United States Government Accountability Office
Highlights of GAO-13-642,a report to
NEXT GENERATION JAMMER
DOD Should Continue to Assess PotentialDuplication and Overlap As Program Moves Forward
Why GAO Did This Study
At an estimated cost of over $7 billion,the Navy’s NGJ program represents asignificant investment in airborneelectronic attack capabilities. Jammers,like the planned NGJ, fly on aircraft,such as Navy EA-18Gs, and transmitelectronic signals that can neutralize or temporarily degrade enemy air defenses and communications, thusaiding combat aircraft and groundforces’ freedom to maneuver andstrike. Senate Report 112-196mandated GAO to review the NGJprogram and potential duplication. Thisreport examines the extent to which (1)DOD assessed whether there isduplication among NGJ, existingcapabilities, and other acquisitionprograms, and (2) NGJ is beingmanaged as a joint solution. GAOreviewed key NGJ requirements andacquisition documents and DOD andmilitary service documents describingairborne electronic attack capabilities.
What GAO Recommends
To help ensure that DOD’s analysis of potential overlap and duplication iscomplete, GAO recommends that theSecretary of Defense: (1) require theNGJ capability development documentto discuss potential redundanciesbetween NGJ and existing andproposed programs across all of itsplanned roles and (2) ensure that theElectronic Warfare Strategy Report toCongress includes information onpotentially overlapping capabilities andwhy that overlap is warranted. DODagreed to continue to assessduplication and redundancies but notwith using the capability developmentdocument to do so. GAO believes therecommendation remains valid asdiscussed in the report. DOD agreedwith the second recommendation.
What GAO Found
The Department of Defense (DOD) has assessed whether the planned NextGeneration Jammer (NGJ) program is duplicative using a variety of means, butnone of them address all of the system’s planned roles or take into account themilitary services’ evolving airborne electronic attack investment plans. DODanalyses support its conclusion that the NGJ meets a valid need and is notduplicative of existing capabilities in its primary role—suppressing enemy air defenses from outside the range of known surface-to-air missiles. However,these analyses do not address all planned NGJ roles, such as communications jamming in irregular warfare environments, or take into account the militaryservices’ evolving airborne electronic attack investment plans. According toGAO’s analysis, none of the systems that have emerged since DOD completedits NGJ analyses duplicate its planned capabilities; however there is someoverlap in the roles they are intended to perform. Redundancy in some of theseareas may, in fact, be desirable. However, pursuing multiple acquisition efforts todevelop similar capabilities can result in the same capability gap being filled twiceor more, lead to inefficient use of resources, and contribute to other warfightingneeds going unfilled. Therefore, continued examination of potential overlap andduplication among these investments may be warranted.DOD has several ongoing efforts that could provide a mechanism for updating itsanalysis of potential overlap and duplication to address these shortcomings asthe program moves forward. However, GAO found weaknesses in two of theseefforts as well.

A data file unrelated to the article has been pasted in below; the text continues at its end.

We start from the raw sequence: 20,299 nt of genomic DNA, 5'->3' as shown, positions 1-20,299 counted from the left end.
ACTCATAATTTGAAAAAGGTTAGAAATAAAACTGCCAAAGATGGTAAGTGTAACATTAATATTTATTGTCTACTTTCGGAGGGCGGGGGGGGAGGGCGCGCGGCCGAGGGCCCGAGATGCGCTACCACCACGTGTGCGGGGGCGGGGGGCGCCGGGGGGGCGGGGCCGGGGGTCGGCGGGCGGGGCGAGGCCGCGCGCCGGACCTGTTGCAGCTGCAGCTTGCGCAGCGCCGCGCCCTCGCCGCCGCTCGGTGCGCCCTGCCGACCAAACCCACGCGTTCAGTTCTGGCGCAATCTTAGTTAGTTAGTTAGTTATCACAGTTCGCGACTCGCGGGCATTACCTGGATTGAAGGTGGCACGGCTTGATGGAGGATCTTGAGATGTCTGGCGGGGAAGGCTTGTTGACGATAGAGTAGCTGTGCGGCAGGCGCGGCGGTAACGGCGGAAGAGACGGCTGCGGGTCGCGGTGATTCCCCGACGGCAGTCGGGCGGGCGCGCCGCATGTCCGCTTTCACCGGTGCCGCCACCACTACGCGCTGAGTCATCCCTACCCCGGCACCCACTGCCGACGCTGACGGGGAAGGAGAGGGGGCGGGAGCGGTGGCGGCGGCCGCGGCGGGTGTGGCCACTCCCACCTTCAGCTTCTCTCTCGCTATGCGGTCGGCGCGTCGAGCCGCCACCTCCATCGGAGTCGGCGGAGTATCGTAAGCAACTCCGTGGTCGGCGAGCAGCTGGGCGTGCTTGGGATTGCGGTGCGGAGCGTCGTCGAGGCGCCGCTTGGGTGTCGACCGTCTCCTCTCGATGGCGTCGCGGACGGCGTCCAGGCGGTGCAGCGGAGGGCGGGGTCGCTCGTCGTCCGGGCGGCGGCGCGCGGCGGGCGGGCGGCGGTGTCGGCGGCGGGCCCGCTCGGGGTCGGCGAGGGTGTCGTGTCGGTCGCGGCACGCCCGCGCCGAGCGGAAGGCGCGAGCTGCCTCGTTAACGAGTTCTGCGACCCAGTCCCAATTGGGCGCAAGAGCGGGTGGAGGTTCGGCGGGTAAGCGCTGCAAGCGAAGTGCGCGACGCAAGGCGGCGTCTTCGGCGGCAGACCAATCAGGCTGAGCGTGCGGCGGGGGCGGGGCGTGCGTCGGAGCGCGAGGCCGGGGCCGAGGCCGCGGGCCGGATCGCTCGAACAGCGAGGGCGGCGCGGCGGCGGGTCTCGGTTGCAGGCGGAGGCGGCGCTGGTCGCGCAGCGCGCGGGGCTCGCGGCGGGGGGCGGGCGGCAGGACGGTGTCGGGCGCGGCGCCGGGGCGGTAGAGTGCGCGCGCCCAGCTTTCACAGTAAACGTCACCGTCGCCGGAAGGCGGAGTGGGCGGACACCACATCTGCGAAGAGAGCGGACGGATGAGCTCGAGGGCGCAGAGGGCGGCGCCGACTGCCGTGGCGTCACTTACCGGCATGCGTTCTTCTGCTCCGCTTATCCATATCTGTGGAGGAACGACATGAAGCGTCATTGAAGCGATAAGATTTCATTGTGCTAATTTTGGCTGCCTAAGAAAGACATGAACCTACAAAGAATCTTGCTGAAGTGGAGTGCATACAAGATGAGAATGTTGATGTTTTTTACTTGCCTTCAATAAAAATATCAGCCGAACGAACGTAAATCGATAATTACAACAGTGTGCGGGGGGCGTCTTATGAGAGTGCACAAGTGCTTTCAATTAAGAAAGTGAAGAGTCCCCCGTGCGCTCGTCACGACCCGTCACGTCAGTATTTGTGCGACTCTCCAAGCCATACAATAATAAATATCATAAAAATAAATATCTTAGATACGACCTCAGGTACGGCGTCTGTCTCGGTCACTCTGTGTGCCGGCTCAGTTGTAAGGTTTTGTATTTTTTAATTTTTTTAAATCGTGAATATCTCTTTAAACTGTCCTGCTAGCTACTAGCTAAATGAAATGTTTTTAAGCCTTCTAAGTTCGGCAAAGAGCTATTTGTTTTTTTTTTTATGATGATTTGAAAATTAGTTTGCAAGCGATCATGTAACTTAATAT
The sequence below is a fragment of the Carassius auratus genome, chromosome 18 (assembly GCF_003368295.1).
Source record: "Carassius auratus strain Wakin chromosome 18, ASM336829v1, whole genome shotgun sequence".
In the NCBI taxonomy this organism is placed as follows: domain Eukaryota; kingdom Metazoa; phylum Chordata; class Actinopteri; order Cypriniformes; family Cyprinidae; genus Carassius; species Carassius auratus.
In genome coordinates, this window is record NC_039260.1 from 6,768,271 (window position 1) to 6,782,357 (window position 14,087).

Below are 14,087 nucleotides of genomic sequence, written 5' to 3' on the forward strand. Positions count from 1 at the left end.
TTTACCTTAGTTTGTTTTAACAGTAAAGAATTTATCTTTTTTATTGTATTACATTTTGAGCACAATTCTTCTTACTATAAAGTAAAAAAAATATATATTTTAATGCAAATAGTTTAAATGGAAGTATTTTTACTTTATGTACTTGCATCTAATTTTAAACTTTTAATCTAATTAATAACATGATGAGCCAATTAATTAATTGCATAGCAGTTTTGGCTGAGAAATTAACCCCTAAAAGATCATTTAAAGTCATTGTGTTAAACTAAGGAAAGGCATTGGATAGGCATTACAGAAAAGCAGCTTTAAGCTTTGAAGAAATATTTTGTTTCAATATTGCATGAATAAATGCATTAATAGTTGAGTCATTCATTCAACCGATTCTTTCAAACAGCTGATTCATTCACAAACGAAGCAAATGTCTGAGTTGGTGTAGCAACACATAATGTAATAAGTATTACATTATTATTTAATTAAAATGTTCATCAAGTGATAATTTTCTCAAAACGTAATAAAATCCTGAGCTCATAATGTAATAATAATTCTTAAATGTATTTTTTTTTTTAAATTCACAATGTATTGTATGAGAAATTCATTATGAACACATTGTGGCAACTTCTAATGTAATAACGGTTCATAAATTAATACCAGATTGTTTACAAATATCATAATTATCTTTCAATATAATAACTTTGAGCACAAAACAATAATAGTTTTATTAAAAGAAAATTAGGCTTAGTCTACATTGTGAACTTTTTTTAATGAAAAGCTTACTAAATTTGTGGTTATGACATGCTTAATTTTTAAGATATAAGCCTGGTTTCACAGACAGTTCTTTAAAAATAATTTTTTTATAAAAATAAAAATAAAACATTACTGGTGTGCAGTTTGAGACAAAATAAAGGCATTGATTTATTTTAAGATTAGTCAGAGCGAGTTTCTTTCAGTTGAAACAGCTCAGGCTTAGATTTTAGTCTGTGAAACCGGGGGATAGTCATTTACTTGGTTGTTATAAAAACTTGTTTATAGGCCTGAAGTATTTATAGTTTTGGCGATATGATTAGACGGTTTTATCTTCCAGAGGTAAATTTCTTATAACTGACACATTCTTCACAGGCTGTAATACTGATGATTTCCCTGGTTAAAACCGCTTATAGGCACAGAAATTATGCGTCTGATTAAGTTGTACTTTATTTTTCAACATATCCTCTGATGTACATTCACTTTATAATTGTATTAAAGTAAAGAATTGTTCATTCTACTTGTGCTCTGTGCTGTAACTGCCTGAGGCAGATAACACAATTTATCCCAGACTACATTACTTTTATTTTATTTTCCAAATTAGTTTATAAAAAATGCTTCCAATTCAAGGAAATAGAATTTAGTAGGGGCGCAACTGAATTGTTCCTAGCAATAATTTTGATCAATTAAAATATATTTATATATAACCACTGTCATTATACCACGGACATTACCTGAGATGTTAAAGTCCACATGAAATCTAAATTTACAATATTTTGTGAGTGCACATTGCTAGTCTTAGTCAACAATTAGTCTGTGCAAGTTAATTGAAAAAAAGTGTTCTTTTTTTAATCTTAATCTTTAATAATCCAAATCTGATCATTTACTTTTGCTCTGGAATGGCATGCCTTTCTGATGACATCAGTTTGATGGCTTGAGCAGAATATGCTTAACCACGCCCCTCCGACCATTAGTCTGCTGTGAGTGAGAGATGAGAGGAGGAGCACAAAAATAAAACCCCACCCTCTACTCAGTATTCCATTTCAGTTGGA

Electronic Warfare Strategy Report to Congress:
DOD could address newduplication issues as they emerge and, if necessary, explain the need for overlapping capabilities in this report. However, to date, the analysis of overlap and duplication in this report has been limited and did not examinepotential overlap between capabilities or explain why overlap was warranted.
NGJ Capability Development Document:
Redundancies are required to beconsidered when a capability development document—which defines theperformance requirements for an acquisition program—is validated. The draftNGJ capability development document does not identify the systems theNavy considered when analyzing potential redundancies, so it is difficult toevaluate whether its analysis includes existing and proposed programsacross all of the NGJ’s planned roles.The NGJ is not being managed as a joint acquisition program, which is adistinction related to funding, but it is expected to provide the Navy with airborneelectronic capabilities that will support all military services in both major combatoperations and irregular warfare environments. The NGJ’s capabilities are notintended to meet all of the military services’ airborne electronic attack needs andthe services are planning to make additional investments in systems that aretailored to meet their specific warfighting roles. The military services might beable to leverage the NGJ program in support of their own acquisition prioritiesbecause it plans to use a modular open systems approach, which allows for components to be added, removed, or modified without significantly impactingthe rest of the system. This approach could make it easier to integrate the NGJor its technologies into other systems in the future.
View GAO-13-642.For more information,
contact Michael J. Sullivan, (202) 512-4841,email@example.com.